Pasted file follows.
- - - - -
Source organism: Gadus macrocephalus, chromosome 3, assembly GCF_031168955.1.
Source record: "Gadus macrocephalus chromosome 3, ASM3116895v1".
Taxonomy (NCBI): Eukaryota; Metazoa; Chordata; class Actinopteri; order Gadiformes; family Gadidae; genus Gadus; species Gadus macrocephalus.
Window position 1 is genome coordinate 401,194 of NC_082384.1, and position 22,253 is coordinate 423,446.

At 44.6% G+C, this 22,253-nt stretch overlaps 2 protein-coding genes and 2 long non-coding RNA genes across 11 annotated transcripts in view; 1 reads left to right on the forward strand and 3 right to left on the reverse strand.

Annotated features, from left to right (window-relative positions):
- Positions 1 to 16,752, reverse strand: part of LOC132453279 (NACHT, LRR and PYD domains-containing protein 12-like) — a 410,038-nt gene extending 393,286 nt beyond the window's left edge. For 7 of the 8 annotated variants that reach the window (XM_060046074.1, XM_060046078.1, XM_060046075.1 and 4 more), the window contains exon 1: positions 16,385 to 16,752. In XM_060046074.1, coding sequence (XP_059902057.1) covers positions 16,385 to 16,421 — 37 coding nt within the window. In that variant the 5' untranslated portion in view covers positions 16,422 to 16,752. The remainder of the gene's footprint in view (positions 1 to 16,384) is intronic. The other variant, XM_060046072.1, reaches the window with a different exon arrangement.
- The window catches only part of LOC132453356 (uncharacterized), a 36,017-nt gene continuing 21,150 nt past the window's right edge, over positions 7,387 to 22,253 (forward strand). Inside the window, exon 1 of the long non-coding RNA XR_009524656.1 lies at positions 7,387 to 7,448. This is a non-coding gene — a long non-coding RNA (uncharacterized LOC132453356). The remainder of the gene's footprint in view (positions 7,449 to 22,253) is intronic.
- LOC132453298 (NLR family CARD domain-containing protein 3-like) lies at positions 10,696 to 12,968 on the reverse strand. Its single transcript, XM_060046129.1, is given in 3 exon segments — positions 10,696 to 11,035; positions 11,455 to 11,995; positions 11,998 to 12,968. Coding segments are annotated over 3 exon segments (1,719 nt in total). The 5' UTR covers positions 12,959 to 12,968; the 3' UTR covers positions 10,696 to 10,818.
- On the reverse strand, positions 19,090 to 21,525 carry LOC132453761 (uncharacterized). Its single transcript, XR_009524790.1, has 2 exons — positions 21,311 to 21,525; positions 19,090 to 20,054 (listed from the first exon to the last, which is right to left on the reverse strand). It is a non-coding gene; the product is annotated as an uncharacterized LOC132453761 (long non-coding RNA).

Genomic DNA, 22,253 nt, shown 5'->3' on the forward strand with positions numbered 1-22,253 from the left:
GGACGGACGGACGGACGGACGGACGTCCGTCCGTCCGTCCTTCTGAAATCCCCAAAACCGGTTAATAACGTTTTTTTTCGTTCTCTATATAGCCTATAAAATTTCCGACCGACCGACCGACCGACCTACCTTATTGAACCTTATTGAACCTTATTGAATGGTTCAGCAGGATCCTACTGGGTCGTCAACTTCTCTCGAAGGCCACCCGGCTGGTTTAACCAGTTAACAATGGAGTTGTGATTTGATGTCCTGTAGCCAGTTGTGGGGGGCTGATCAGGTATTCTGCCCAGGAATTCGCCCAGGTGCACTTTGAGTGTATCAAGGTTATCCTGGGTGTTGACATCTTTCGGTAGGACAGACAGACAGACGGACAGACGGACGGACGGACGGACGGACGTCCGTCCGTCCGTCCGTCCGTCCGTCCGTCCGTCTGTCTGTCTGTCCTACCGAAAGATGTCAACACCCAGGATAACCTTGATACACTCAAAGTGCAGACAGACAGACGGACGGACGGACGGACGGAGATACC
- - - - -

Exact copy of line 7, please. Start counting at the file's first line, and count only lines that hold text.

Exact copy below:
- Positions 1 to 16,752, reverse strand: part of LOC132453279 (NACHT, LRR and PYD domains-containing protein 12-like) — a 410,038-nt gene extending 393,286 nt beyond the window's left edge. For 7 of the 8 annotated variants that reach the window (XM_060046074.1, XM_060046078.1, XM_060046075.1 and 4 more), the window contains exon 1: positions 16,385 to 16,752. In XM_060046074.1, coding sequence (XP_059902057.1) covers positions 16,385 to 16,421 — 37 coding nt within the window. In that variant the 5' untranslated portion in view covers positions 16,422 to 16,752. The remainder of the gene's footprint in view (positions 1 to 16,384) is intronic. The other variant, XM_060046072.1, reaches the window with a different exon arrangement.